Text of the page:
First Chapters are like First Impressions

The first chapter isn’t necessarily more difficult in a technical sense of writing, but it is one of the most scrutinized pieces of a story.

First chapters are important, which might seem kind of obvious since they’re where a story starts off. But their importance is not just structural. First chapters are where we introduce ourselves as writers to readers, and they’re where we can make the first overture to turn a reader into a fan.

There tends to be a lot of pressure associated with the first, opening chapter of a story, and that’s because first chapters are more than just establishing the plot, characters, and setting of a story.

Perhaps the best analogy I can make is to say that in a lot of ways first chapters are like first impressions – there’s a lot of obvious things you should and shouldn’t do when introducing yourself to someone for the first time, but there’s also the question of what you want the person to see versus what they might happen to see when you make your introductions.

In my experience, first impressions are kind of this trick question, where you want to both be authentic and still manage to put your best foot forward. It can be a difficult balance to strike, because who can both be genuine and yet ideal.

There’s also the challenge of people being somewhat unpredictable. We can try to showcase our intelligence, only to find out that the person we’re impressing finds that intimidating. Or maybe we roll out our sarcastic humor, only to discover that it goes over the other person’s head and ends up more awkward than humorous.

The primary goal of a first impression – at least when it’s a deliberate type of introduction – is to seize the moment with a goal in mind. If you’re meeting a prospective employer, you want to seem intelligent, capable, and competent. If it’s a blind date, or even just a first date, you want to seem interesting, and unique, while also being desirable. For first chapters, the goal is to entice a reader to keep reading – if your story is their cup of tea.

In writing, after a reader has a chance to check out my first chapter, I want them to set a book back on the shelf only after they’ve made an informed decision. Maybe they didn’t like the protagonist or the narrative voice. Maybe it’s not the kind of setting or world they like reading, which they know because I established it well in the first chapter. Not everyone is going to like your stories, and that’s okay. We just don’t want them to give up because they got the wrong impression.

About the only good thing – considering that first chapters being a reader’s first impression of us as writers – is that authors don’t have to be in the room with the reader as they form their first impressions. (Except for later in this workshop, where we all read our work out loud… See that was an attempt at humor, and I don’t actually want any of you to panic. I promise you don’t have to read out loud…unless that’s a thing you actually want to do.)

There’s also a question of making certain you don’t make false promises in your first chapter – false promises are almost worse than driving readers away before the end of the first chapter. This happens when you write the crap out of chapter one and hook a reader who keeps reading because they are sold on the premise of the story. But then they get to the end, and suddenly it’s not what they expected. In the romance genre, this is one of the reasons why labels have grown so widely used – because they make certain a reader knows what they’re getting into. Is it a happily ever after, or a happy for now type ending? What’s the heat level, meaning how explicit and frequent are the sex scenes? Even with those labels, it’s the first chapter where you establish to the reader what they’re in for.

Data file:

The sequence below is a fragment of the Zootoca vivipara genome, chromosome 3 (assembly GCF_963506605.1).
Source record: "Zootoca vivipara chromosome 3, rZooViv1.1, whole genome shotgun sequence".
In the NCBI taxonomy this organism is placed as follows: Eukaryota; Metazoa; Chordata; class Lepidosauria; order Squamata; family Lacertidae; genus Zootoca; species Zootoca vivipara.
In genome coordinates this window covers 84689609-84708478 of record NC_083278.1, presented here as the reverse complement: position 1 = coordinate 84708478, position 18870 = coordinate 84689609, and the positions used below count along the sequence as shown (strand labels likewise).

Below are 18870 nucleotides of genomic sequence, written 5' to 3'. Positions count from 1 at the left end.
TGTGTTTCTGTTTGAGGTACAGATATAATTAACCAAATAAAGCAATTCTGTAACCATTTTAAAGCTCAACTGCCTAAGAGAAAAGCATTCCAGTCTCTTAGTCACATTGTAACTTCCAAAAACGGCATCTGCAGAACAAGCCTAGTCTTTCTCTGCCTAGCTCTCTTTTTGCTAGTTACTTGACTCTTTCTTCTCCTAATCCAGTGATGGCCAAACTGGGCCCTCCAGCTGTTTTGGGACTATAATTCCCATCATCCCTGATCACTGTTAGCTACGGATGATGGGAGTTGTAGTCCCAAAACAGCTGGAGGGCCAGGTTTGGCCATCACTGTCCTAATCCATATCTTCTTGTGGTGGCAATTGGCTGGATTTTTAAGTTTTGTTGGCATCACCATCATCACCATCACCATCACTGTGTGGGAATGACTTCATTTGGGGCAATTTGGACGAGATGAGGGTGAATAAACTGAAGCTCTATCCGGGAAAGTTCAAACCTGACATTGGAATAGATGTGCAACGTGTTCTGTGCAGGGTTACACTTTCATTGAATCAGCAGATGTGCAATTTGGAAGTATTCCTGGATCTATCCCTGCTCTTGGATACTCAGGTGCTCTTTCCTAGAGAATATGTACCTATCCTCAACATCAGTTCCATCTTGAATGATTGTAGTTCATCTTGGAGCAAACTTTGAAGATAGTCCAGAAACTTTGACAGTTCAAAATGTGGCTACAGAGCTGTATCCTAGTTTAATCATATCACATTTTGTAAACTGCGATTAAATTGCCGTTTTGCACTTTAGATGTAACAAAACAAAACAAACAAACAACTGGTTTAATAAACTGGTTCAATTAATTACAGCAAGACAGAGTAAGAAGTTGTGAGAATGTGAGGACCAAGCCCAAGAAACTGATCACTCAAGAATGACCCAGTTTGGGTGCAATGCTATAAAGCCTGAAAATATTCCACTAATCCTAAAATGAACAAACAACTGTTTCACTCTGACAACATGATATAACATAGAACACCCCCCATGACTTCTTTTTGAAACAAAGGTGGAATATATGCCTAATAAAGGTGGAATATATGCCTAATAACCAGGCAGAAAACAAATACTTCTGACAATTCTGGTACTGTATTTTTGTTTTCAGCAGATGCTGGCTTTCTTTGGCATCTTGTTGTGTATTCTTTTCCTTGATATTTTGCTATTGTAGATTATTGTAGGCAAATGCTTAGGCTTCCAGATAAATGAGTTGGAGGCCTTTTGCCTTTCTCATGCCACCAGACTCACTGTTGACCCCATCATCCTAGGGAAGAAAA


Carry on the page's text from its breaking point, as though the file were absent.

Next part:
Will the story be funny? Emotional? Keep a reader on the edge of their seat? And beyond just answering those questions specifically and deliberately, somehow things need to stay at a level of mystery and intrigue. First chapters need to give readers a hint of what’s to come without bashing them over the head with it.

For writers both new and experienced, first chapters are often the most rewritten of any story. This is for a couple of reasons. The first being that however the story started coming out when we began writing, we know more now than when we did when we wrote the beginning the first time. There’s also the fact that when it comes time to start revising, first chapters are what get the most attention – it’s right at the front and the beginning is where you start, so unless you make some interesting decisions about chapter order the first chapter will naturally get read the most by you or a volunteer reader, or agent or editor. We also feel pressure to give it the most attention because of all the things I just spoke about – knowing that first chapters can be a significant part of what gets a reader to buy a book versus setting it back down.

All of which means first chapters need to be the best of what you can offer, to correctly inform a reader’s decision.

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